Maybe instead, Spangler, after Kevin Carson and other collectivist anarchists, has very high standards for what it means to homestead land (or property in general), and a very low standard for accepting newcomers as new owners against the claims of previous occupants. I have questioned at length this approach in the past (see for instance my comments on another blog: if these standards mean that you lose rights to any property any time that you stop watching it personally, then it's not much of a property right approach. Are you forfeiting part or all of your property if you invite some people in? If some people move in without your permission? If you go on a trip? If you visit your family? Visit a doctor? Go to the market? Shop at a store (assuming there are any left)? What if you stop watching your belongings while in the bathroom? What if you fall asleep? Can you still claim your property five seconds after it's been seized by newcomers? Five minutes? Hours? Days? Weeks? Months? Years? Decades?

          If somehow any greedy newcomer can seize the property of previous legitimate owners, then this spells the economic death of the society that adopts such standards for the involuntary transfer of ownership, as no one will take pains to create, build, grow, develop, trade, or otherwise produce anything, for that thing would as soon be taken away by the first-come greedy claimant, specialized in looting producers. Unless some loophole is quickly found in such standards and massively exploited, this society will soon be overrun by neighbours with less absurd laws, who will defend their property against the claims of these anti-propertarians, no doubt under complaints by would-be looters that their defence is "violent" and "aggressive." In any case, such rules would imply a considerable regression as compared to the already quite imperfect respect for property rights in current western societies.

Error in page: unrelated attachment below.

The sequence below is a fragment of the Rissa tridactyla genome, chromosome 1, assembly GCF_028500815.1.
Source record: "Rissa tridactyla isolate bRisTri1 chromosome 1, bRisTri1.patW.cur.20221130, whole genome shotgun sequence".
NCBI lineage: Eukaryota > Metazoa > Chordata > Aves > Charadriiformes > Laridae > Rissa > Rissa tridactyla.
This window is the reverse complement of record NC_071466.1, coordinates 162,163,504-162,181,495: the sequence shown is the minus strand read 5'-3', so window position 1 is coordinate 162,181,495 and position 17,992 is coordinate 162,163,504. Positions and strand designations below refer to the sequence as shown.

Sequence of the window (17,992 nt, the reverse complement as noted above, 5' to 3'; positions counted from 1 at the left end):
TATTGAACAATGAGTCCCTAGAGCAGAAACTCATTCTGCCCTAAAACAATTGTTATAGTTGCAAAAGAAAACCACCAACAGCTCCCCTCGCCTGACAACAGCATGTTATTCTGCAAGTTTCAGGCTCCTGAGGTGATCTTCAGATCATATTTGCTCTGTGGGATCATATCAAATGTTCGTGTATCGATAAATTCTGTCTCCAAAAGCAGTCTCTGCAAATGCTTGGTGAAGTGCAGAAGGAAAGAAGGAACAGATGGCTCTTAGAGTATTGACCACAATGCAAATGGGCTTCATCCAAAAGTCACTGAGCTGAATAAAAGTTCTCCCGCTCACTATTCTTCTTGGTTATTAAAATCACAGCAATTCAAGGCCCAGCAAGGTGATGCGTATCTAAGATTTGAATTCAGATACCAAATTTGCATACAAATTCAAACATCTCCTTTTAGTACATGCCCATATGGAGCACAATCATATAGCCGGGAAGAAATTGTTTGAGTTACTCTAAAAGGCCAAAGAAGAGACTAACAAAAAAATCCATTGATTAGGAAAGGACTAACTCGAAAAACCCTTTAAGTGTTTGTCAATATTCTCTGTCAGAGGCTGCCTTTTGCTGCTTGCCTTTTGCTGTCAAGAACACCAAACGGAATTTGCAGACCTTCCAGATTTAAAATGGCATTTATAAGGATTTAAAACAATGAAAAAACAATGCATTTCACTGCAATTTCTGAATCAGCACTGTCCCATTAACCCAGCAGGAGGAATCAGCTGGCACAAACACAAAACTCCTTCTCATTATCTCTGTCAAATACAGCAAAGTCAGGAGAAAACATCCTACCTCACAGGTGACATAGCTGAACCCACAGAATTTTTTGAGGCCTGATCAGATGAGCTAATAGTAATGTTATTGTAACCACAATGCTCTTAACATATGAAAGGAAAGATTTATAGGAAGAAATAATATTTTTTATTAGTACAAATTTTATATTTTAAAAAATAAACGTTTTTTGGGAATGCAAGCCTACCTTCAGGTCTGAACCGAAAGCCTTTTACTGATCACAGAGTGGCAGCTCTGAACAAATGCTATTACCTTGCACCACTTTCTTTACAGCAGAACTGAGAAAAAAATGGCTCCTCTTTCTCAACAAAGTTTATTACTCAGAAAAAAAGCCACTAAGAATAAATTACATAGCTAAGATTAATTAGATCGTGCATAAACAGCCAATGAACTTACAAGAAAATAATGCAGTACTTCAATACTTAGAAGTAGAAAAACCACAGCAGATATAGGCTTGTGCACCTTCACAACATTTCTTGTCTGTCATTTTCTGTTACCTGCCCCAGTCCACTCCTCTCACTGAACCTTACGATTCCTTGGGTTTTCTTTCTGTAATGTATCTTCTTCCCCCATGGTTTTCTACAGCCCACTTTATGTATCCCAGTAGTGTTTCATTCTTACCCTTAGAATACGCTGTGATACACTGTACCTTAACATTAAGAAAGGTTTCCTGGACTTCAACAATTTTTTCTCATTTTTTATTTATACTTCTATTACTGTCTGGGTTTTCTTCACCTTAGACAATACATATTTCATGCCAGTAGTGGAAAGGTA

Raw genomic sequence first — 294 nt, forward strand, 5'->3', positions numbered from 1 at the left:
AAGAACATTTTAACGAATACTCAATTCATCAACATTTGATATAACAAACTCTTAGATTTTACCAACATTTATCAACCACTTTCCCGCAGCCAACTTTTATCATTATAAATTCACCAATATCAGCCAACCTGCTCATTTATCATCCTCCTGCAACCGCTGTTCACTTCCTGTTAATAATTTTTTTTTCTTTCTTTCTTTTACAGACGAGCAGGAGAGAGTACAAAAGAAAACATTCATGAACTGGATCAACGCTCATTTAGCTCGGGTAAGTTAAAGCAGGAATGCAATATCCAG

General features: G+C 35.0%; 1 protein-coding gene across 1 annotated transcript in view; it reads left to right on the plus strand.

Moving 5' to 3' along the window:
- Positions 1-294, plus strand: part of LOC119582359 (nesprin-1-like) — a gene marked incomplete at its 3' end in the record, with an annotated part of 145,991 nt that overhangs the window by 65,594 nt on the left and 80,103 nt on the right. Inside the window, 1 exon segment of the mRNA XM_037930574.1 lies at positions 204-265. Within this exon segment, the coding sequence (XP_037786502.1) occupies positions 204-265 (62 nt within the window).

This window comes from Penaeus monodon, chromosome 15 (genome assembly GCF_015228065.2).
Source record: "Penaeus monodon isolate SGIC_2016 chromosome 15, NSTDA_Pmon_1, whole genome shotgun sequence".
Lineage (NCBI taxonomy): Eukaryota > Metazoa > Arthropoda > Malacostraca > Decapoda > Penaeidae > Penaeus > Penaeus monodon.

Rothbard may have been a great philosopher, economist and historian, but he was far from infallible, and often ventured with miserable results into fields in which he wasn't qualified. In practical politics especially, whether domestic or international, his tentative alliances led him nowhere except to condone criminals and unsavoury people on both sides of the political spectrum. Contra Rothbard, I will thus paraphrase one of my favourite authors:

It is no crime to be ignorant of politics, which is, after all, a specialized discipline and one that most people consider to be a "dismal science." But it is totally irresponsible to have a loud and vociferous opinion on political subjects while remaining in this state of ignorance.